Carl Skoog on Stetattle Ridge in the Picket Range, 1985.

Expedition-length mountaineering trips have never fit my lifestyle very well. I have preferred to take shorter trips in the mountains I really care about, close to home. Skiing the Cascade Crest has combined these smaller ventures into a long journey that has been deeply satisfying. The trip has taken many years, but the passage of time has made it richer.

It has been said that skiing is a way of life, but I've never really felt that way about it. For me, skiing is a search for balance. In this sense, it is a metaphor for living. I have been enamored with skiing since I was a boy, but I realized long ago that I would not build my life around it. My work has nothing to do with outdoor sports, and I have tried to balance my life between work, play, family, and community.

The most rewarding ski trip I've ever taken has been to trace the history of skiing in Washington state. Meeting and learning about skiers who came before me (and who will come after) has taught me that skiing is not just about turns or equipment or good snow, but about people. I have been inspired by skiers who have found their own balance in life, for whom skiing has been a touchstone, not an end.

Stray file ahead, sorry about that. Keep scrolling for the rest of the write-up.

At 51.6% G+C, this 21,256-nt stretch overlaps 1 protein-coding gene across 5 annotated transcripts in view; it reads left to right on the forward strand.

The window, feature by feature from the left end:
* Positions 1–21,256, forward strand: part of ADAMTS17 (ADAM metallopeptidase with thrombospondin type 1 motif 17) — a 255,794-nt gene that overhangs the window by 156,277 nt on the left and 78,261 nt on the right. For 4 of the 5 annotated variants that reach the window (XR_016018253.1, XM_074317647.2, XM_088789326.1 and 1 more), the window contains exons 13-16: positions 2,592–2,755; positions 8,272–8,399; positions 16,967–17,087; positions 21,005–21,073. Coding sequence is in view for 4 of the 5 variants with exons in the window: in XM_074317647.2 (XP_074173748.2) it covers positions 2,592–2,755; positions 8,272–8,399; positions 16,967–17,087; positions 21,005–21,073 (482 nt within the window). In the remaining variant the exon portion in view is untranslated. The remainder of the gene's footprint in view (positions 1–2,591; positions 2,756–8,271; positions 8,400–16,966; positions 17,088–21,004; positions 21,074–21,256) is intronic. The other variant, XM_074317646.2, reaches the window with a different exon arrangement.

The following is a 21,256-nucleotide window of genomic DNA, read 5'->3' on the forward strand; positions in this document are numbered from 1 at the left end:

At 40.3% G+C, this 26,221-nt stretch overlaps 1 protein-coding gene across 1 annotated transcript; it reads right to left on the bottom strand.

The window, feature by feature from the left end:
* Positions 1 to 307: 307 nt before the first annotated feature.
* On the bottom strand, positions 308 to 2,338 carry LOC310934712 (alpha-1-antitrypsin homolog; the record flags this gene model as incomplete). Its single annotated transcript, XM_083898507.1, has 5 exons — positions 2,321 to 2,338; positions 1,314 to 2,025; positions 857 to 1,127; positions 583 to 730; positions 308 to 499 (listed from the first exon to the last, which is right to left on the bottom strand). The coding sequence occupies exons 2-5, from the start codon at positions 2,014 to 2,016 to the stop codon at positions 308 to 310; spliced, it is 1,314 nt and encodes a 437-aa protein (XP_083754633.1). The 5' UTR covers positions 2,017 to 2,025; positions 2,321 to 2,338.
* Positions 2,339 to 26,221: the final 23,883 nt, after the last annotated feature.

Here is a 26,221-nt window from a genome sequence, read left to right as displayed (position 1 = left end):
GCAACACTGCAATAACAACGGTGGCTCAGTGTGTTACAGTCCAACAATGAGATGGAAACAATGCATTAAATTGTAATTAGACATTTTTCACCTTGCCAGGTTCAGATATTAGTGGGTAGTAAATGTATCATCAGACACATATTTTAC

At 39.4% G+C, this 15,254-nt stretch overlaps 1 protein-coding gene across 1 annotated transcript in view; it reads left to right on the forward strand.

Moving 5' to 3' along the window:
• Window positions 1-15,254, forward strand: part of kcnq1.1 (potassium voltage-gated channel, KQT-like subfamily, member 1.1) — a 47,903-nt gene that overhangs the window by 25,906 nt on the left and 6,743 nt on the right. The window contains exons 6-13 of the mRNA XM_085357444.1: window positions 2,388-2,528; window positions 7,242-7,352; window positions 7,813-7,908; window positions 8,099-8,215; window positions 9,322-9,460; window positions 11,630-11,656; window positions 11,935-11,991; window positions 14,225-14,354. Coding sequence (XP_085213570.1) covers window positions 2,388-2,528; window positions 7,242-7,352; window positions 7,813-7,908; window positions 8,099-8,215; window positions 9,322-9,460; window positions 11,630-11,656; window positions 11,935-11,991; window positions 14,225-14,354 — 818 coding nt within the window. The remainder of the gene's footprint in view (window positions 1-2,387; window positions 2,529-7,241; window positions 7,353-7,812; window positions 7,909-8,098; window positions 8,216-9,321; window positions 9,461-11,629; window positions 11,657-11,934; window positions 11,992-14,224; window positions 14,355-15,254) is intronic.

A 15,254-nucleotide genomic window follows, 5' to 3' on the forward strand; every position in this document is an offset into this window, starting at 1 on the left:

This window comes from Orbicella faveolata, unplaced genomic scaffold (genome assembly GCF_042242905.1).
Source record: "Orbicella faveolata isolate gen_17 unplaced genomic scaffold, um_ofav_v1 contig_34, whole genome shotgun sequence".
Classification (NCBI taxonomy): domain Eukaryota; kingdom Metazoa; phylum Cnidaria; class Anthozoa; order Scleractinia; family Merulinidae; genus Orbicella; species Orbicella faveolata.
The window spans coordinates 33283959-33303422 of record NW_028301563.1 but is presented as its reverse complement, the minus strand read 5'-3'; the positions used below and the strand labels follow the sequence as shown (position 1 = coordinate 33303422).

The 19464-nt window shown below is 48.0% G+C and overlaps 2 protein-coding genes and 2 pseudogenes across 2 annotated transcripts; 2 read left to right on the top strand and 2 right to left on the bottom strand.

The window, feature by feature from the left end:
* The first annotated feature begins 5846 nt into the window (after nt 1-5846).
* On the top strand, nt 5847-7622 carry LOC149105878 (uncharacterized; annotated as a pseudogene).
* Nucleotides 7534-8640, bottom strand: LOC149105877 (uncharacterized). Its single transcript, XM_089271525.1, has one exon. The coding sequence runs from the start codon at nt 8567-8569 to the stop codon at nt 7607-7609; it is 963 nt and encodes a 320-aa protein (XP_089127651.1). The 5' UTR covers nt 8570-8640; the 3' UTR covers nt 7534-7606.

Skiing the Cascade Crest has allowed me to integrate what I have learned about Northwest skiing and what I have experienced personally. It has given me a unique perspective to trace the larger story of skiing in this region, which is the goal of the book I am writing. It also has been a fitting memorial to my brother Carl, without whom much of this journey would never have taken place. Researching and writing a book about Northwest skiing has shifted the balance in my life (for the better) in ways I never predicted. My search for balance continues.

—Lowell Skoog


Introduction | Overview - Skiing the Cascade Crest | The Alpenglow Gallery